It’s the lack of 3D glasses that’s the only real giveaway. In every other respect, there’s nothing about the Panasonic TX-L47ET50 to suggest that it originates from towards the bottom of Panasonic’s 2012 TV range.
It’s a slim, well-finished device, and where specification is concerned there are few meaningful gaps.
Panasonic TX-L47ET50: Tech specs
It has built-in wi-fi in addition to a LAN input, so it can painlessly join to your network – and once integrated, it’s got a raft of on-line features (highlights include BBC iPlayer, Netflix, YouTube, a web browser and the usual social-networking sites, plus Skype with the addition of a camera) as well as DLNA compatibility. TV pictures are supplied by a Freeview HD tuner.
Panasonic is probably more feted for its plasma displays, but the LED-backlit LCD ET50 is no slouch. Ergonomically it’s among the most useable TVs we've tested: there’s a degree of adjustment available, certainly, but there’s none of the endless finessing of motion processing (for instance) that some rivals go in for.
And where the LED backlighting is concerned, it takes adjustment out of your hands altogether.
Panasonic TX-L47ET50: HD performance
Set-up, then, is brief – and the results are generally impressive. Freeview HD images are bright and high-contrast, with a nice colour balance and a reasonable apparent depth of field.
Complex patterns can cause shimmering and noise, and standard-def broadcasts are notable only for their coarseness. It’s almost as if the Panasonic can’t quite bring itself to make anything but a sow’s ear out of inferior quality inputs.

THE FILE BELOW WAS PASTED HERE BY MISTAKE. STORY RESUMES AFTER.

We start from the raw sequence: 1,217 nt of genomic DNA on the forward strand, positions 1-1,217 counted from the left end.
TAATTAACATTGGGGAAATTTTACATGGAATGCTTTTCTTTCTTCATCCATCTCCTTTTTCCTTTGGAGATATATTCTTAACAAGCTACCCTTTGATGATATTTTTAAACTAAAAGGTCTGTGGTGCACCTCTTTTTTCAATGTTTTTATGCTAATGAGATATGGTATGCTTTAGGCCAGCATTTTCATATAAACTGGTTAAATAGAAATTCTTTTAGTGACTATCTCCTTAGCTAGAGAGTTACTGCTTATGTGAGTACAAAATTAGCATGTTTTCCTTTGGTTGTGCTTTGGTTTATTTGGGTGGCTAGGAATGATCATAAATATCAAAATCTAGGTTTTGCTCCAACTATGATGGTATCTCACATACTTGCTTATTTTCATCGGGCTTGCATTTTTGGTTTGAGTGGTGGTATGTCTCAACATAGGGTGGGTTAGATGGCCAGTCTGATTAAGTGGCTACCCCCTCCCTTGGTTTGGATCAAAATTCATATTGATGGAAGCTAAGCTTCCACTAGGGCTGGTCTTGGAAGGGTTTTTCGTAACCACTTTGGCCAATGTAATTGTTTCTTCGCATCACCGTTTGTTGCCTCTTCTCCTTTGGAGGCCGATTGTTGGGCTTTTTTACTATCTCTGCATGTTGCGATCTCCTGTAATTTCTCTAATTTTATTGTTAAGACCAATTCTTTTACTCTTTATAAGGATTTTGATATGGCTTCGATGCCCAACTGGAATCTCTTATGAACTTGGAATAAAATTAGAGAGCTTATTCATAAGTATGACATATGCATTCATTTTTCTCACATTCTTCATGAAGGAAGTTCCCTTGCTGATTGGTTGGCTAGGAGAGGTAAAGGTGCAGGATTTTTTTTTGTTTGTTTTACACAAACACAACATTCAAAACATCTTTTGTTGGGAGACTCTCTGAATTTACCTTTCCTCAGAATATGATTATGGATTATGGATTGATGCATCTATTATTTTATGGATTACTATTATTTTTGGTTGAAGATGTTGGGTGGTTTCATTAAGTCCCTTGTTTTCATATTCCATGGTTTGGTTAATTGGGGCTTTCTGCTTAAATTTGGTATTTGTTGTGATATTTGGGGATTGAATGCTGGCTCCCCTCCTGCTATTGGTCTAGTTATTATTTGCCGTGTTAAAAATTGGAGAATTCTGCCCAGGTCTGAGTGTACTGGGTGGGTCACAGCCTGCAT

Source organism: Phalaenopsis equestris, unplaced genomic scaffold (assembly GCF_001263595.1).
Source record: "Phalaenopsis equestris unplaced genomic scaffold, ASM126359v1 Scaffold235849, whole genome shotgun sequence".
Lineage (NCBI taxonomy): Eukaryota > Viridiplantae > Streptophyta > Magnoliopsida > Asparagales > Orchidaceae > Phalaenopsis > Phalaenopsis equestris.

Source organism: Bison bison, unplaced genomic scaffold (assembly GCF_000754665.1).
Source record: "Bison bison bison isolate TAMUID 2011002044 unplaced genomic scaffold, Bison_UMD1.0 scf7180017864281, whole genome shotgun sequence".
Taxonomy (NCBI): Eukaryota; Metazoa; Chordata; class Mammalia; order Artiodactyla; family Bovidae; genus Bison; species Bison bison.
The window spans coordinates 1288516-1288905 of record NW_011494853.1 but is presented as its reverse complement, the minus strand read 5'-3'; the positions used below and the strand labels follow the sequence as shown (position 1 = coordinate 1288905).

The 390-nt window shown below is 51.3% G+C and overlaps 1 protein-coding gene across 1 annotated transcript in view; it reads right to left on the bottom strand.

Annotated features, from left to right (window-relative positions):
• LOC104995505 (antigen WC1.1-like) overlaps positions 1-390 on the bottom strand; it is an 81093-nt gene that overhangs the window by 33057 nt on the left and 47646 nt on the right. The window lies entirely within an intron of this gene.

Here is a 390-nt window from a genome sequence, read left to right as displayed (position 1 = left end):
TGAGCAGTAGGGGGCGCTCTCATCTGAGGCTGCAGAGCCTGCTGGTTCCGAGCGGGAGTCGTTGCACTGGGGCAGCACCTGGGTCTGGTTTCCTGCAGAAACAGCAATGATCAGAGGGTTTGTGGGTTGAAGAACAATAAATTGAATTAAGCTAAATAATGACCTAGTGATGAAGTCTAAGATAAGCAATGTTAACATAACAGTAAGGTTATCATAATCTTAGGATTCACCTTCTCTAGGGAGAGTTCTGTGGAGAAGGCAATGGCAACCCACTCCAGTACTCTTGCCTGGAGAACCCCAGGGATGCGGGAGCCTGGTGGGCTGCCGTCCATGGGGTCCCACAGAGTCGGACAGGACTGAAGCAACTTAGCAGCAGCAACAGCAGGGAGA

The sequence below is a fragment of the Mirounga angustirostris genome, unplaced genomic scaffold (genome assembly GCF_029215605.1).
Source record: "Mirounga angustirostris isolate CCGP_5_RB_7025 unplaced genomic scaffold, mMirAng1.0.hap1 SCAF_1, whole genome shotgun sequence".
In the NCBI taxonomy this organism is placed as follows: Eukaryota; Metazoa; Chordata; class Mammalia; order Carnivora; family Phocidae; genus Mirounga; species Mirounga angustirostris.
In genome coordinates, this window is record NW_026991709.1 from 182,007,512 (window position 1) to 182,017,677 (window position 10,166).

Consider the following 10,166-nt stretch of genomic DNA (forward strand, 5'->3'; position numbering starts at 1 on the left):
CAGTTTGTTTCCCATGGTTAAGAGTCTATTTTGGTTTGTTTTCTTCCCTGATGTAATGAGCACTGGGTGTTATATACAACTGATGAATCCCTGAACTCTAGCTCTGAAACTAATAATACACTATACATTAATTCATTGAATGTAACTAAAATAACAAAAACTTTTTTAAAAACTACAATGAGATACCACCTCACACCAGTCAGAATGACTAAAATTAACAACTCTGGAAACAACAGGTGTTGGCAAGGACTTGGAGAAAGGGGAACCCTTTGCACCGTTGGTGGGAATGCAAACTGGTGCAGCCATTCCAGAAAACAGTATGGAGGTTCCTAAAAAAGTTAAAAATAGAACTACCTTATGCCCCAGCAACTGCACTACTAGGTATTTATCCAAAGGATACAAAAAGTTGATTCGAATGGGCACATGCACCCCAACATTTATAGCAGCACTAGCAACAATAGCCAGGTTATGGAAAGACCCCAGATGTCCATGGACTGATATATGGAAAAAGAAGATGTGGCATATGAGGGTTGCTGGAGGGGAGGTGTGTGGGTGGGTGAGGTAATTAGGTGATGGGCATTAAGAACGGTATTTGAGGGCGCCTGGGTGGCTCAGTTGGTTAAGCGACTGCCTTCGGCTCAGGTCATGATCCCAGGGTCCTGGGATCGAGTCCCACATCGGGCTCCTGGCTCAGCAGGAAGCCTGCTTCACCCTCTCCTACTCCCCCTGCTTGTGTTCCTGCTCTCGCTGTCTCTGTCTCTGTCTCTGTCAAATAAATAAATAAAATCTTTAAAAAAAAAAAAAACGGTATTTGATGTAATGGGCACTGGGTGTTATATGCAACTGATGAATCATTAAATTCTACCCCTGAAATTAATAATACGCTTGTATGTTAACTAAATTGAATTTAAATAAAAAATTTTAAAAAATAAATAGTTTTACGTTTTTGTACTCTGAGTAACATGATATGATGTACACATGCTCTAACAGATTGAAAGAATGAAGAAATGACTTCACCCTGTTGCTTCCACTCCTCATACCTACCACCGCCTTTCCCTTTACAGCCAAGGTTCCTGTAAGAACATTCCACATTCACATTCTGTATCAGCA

Naturally, it’s a different story where Blu-ray is concerned. The Woman In Black looks lovely: strong contrast again, and the same expansive colour balance, but compared with HD broadcasts there’s additional insight, and a fine facility with skin-tones and -textures.
Motion is generally composed, but even fiddling with the five pre-sets can’t entirely rid the ET50 of some edge-crawl in more testing scenes.
Panasonic is quoting an 800Hz rate for its ‘backlight scanning’ technology (basically targeted and extremely rapid blinking of the LED backlights) but big numbers don’t automatically equate to flawless results.
More after the break
Panasonic TX-L47ET50: 3D flicker
Switch to some 3D content (we’ve yet to tire of Cave of Forgotten Dreams), strap on a pair of the (light, comfortable and cost-option) battery-powered 3D glasses and the ET50 continues to be a slightly qualified success.
There’s no denying the depth of field, and there’s very little loss of brightness – but while the Panasonic remains watchable even when on-screen movement is at its most testing, detail levels fall away a little and it’s never entirely free of a hint of flicker.
This is equally true of 3D gaming, where the ET50’s excellent response times and sometimes-spectacular depth is undermined somewhat by flicker.
The sound is thin and insubstantial – but at least there’s none of the sibilance that the Panasonic’s least-accomplished competitors insist on delivering.
Panasonic TX-L47ET50: Verdict
As we’ve come to expect from Panasonic, this screen combines features and performance at a competitive price.
It’s not the last word in detail, and 3D is is better elsewhere, but as a package at this price, it’s a worthy contender.